Trump administration moves to undermine climate science
According to a new report from the New York Times, President Donald Trump and his administration will complete the overhaul of Obama-administration efforts to curb greenhouse-gas emissions as well as attempt to undermine climate science in order to cut back climate change policy.
One such attempt to sweep climate change under the rug will revolve around the lack of reporting on climate science studies. Specific sectors of the federal government will no longer report on the future effects of the warming planet and alert people to what the globe may look like at the end of the century if climate change is not addressed.
In fact, White House-appointed director of the United States Geological Survey, James Reilly, has ordered that scientific assessments produced by that office must only use computer-generated climate models that predict climate change impacts through 2040 rather than through the end of the century, as has been commonplace.
Trump and his administration have also been heavily targeting the National Climate Assessment, which has produced a new report roughly every four years, each pertaining to climate change figures if fossil fuel emissions aren’t cut back. The NCA team has already begun work on the next report, however, worst-case scenario projections will not longer be automatically included in the Assessment or in some other government-produced scientific reports.
“What we have here is a pretty blatant attempt to politicize the science — to push the science in a direction that’s consistent with their politics,” Philip B. Duffy, the president of the Woods Hole Research Center, and who also served on a National Academy of Sciences panel that reviewed the government’s most recent National Climate Assessment, told the Times. “It reminds me of the Soviet Union.”
“The previous use of inaccurate modeling that focuses on worst-case emissions scenarios, that does not reflect real-world conditions, needs to be thoroughly re-examined and tested if such information is going to serve as the scientific foundation of nationwide decision-making now and in the future,” added James Hewitt, a spokesman for the Environmental Protection Agency.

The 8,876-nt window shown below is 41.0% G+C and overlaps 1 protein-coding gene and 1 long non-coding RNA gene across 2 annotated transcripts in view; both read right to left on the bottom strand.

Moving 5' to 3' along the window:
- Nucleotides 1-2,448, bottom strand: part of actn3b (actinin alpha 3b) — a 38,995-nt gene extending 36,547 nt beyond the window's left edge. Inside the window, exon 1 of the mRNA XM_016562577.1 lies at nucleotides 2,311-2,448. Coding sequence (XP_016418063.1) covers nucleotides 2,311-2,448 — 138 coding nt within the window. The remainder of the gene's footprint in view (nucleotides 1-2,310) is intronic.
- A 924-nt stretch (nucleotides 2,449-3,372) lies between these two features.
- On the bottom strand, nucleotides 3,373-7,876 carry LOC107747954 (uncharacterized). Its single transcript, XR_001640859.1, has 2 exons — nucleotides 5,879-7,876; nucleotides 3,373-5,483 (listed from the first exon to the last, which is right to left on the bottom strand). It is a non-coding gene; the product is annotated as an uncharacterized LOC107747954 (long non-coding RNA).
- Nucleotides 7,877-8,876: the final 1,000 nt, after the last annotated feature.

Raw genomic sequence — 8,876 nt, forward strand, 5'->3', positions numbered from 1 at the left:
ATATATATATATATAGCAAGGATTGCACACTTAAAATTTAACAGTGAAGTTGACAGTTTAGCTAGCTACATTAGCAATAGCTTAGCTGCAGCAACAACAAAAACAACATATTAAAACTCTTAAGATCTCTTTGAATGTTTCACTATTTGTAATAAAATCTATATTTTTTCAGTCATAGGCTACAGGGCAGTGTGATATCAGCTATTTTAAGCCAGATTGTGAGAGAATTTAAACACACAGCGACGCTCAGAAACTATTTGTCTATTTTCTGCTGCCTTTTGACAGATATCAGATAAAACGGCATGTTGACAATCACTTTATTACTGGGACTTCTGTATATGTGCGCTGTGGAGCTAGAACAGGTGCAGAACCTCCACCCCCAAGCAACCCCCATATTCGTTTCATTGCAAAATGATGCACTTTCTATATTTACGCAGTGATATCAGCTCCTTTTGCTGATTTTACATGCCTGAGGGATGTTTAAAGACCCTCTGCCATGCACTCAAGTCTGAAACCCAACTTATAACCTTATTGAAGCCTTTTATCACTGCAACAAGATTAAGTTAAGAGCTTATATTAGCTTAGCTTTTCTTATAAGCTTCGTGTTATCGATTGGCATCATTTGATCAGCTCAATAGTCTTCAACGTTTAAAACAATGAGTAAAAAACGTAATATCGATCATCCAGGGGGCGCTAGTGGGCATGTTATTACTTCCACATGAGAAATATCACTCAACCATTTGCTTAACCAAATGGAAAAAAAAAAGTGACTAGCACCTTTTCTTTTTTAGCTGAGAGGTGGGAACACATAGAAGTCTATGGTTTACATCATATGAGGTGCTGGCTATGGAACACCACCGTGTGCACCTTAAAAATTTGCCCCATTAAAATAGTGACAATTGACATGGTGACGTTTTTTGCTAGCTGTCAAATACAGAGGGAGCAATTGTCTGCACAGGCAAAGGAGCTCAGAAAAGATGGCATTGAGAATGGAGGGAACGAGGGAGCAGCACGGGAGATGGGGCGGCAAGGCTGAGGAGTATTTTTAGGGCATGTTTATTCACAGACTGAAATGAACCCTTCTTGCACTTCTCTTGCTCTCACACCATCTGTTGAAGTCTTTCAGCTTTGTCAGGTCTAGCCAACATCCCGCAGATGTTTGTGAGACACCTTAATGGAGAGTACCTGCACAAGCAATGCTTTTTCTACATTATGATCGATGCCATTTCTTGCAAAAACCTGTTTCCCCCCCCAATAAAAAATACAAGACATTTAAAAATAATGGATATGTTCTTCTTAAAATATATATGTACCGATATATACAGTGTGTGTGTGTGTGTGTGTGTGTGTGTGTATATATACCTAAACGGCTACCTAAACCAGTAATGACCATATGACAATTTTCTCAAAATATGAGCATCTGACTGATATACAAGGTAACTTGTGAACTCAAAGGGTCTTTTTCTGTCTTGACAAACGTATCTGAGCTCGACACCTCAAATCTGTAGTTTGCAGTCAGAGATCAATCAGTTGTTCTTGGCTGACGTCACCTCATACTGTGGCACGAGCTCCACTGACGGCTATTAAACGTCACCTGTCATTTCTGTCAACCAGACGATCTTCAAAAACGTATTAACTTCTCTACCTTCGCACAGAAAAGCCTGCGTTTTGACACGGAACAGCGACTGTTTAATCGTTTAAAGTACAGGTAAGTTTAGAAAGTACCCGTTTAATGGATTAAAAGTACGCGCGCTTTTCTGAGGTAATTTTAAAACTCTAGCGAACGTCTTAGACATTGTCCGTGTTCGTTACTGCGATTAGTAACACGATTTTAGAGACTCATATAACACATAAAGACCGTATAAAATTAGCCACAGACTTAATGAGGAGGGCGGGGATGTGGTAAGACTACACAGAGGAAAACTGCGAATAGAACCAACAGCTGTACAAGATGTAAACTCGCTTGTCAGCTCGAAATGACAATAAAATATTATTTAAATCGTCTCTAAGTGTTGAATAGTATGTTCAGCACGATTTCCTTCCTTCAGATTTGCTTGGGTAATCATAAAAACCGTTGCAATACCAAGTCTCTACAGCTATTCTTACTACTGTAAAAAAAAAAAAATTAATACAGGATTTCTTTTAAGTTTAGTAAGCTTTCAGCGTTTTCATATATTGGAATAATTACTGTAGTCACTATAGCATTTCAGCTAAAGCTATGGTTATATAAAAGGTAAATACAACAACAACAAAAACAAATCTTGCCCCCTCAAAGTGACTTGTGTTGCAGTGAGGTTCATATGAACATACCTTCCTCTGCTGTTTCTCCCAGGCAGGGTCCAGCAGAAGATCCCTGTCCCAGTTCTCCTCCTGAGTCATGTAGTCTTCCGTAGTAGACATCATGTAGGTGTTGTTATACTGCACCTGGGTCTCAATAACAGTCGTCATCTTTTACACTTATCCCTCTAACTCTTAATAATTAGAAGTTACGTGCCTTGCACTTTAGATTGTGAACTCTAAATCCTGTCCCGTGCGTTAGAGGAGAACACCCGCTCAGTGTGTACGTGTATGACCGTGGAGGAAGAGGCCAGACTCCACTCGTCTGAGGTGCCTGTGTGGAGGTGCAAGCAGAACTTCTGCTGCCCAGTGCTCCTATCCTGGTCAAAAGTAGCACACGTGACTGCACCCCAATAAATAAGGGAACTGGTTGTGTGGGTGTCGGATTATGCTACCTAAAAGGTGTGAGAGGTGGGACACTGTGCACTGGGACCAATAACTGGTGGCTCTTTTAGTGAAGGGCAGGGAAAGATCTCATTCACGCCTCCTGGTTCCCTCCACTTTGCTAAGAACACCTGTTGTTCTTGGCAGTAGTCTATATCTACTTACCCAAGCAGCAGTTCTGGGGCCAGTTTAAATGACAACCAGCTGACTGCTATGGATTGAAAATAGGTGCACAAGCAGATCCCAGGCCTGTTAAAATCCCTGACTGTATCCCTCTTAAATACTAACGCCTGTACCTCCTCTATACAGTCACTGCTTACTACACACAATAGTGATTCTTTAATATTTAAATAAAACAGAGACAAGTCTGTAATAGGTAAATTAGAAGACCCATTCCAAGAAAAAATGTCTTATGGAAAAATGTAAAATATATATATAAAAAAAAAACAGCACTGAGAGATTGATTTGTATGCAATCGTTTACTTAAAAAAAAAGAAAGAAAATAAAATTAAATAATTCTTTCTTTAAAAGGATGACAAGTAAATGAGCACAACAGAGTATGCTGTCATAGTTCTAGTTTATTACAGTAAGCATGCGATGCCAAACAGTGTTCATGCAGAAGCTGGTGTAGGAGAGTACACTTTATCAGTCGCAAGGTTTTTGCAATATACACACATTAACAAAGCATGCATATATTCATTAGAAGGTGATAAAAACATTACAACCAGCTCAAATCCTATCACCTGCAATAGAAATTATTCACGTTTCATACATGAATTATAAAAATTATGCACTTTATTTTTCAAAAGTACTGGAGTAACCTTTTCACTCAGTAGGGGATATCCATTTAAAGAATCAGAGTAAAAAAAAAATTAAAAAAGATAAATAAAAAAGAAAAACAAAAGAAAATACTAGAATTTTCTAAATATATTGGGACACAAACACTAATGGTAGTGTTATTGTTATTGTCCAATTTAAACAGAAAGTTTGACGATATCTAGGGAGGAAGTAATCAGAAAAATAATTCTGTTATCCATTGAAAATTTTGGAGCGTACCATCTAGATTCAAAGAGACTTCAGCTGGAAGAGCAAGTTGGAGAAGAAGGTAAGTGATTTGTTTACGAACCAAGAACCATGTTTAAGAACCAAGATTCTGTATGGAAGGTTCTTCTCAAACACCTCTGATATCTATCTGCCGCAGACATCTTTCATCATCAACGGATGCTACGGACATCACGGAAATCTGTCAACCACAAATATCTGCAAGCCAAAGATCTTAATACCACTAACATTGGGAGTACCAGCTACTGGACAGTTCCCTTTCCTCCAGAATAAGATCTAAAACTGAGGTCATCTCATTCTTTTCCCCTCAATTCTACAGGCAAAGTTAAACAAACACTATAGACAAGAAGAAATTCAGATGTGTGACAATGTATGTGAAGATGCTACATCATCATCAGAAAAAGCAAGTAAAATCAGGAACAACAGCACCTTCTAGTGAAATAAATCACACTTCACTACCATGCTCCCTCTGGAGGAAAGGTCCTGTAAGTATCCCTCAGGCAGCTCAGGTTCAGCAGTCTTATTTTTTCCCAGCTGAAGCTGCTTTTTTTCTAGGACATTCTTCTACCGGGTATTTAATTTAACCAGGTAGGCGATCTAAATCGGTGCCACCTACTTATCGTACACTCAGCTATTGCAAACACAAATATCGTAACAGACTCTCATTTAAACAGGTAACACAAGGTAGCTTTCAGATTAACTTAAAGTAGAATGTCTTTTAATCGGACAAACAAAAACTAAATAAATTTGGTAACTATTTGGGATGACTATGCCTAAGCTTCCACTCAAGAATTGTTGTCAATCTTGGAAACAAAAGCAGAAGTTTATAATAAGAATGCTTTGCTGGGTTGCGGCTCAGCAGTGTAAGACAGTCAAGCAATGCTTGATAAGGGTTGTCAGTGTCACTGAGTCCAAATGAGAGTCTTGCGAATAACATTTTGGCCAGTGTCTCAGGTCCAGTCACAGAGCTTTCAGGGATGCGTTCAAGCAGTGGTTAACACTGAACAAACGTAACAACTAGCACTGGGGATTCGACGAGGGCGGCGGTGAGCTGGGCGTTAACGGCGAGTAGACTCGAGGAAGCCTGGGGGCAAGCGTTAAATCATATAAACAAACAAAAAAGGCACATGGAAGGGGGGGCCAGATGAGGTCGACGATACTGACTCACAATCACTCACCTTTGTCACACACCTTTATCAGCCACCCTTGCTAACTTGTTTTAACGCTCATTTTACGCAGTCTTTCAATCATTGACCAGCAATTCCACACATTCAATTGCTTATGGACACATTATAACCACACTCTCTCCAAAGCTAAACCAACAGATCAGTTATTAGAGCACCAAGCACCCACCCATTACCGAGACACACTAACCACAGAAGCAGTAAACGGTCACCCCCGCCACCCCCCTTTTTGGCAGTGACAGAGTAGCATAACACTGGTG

The president also hopes to assemble a new climate review panel led by William Happer, a 79-year-old Princeton physicist who has claimed that “the demonization of carbon dioxide is just like the demonization of the poor Jews under Hitler.” Happer currently serves on the National Security Council as President Trump’s deputy assistant for emerging technologies.
Happer, who is a beneficiary of far-right billionaires Robert and Rebekah Mercer, who have used their riches to fund efforts to debunk climate science, has been dismissed by most climate scientists, including his peers at Princeton. He is also disliked by several White House officials, who have urged the president not to adopt Happer’s ideas and proposals.
Whether or not President Trump adopts Happer’s proposal, he will still take strides to undermine the severity of climate change and climate science. Since backing out of the Paris accord in 2017, it’s clear the president is determined to ignore evidence of warming in order to benefit his colleagues within the oil, gas, gold, and rare-earth mineral industries.
However, individual government science agencies like the National Oceanic and Atmospheric Administration have stated they will continue to produce thorough climate models that do not give in to the administration’s request for data limitations.
“It is very unfortunate and potentially even quite damaging that the Trump administration behaves this way,” Johan Rockström, the director of the Potsdam Institute for Climate Impact Research in Germany, told the New York Times. “There is this arrogance and disrespect for scientific advancement — this very demoralizing lack of respect for your own experts and agencies.”
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